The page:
Shearwater - on 25 Sep 2012
In reply to Jonay:
> (In reply to spamo)
> Pertex is really just a showerproof shell IMO - the different grades refer to durability rather than waterproofness

Pertex Shield is an actual waterproof fabric well within the legal definition of the term. It has a waterproofing membrane, not just DWR like Pertex Endurance, etc.
spamo on 25 Sep 2012
In reply to Jonay:

Thanks! I am just looking for a waterproof shell. No insulation needed really as I prefer layering. Ie I'm not looking for a bulky ski jacket

As shearwater said, it seems like this jacket 'technically' comes under the same banner as the other waterproofs due to the way it's made?!
In reply to spamo: I'm not familiar with Perterx Shield but more generally, have you had a read of this article? Waterproof Breathable Fabric Explained: http://www.ukhillwalking.com/articles/page.php?id=4556
ripper - on 25 Sep 2012
In reply to spamo: As Shearwater says the Pertex Shield is a proper waterproof fabric, unlike previous Pertex products which were windproof and showerproof but not waterproof. I haven't used it in anger so can't really comment on its performance but be aware there are two versions, Shield and Shield+. The + is a bit stretchy and slightly lighter, but one would expect the inevitable trade-off of slightly less durable. Rab has certainly bought into Pertex Shield and other manufactuers (eg Montane) use it too, in jackets marketed as waterproof shells.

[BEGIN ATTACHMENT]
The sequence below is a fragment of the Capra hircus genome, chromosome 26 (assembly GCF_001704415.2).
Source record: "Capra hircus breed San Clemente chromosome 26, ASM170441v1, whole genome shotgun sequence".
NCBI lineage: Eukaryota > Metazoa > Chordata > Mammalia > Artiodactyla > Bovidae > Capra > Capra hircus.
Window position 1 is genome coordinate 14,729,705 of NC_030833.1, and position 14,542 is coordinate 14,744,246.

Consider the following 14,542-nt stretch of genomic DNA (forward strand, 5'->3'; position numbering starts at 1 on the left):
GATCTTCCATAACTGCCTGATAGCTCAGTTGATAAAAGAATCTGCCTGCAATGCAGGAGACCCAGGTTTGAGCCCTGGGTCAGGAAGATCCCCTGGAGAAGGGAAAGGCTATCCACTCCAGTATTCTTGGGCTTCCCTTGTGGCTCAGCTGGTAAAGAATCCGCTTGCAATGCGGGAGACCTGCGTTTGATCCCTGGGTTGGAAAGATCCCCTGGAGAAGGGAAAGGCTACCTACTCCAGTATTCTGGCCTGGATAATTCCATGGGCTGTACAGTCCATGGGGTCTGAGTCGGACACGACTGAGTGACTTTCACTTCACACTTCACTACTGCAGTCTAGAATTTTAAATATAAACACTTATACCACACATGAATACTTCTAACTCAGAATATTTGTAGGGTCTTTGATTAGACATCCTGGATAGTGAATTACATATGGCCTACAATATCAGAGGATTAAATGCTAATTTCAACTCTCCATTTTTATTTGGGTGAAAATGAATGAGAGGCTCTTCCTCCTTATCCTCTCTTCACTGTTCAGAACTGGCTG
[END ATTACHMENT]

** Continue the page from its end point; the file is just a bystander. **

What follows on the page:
RachelP - on 25 Sep 2012
waterproof...that famous word that so many jackets claim to be...

My solution to this problem is to find a half price sale and to pick the most expensive one I can find... you get what is meant to be a top knotch jacket for far less doolies that it should be...winner!

or accept that youll have to buy a new one in a year cos that re-proofing stuff stops re-proofing afer a while too.

btw i do live in my jacket as i am an instructor, so they do take a bit of abuse to say the least!!! never buy the bottom of the range one, always get one model up!
ripper - on 25 Sep 2012
In reply to RachelP: In my experience half price sales are great if you're a size small or XL, not so brilliant if you're 'average' (that's in men's stuff anyway). I'm in the process of buying a new hardshell and it's taken a lot of searching to find a decent one at a knockdown price in a size that fits! I currently have four at home, all bought mail order, and will be trying them all on tonight with helmet, harness, layers etc before choosing one and sending the other three back :)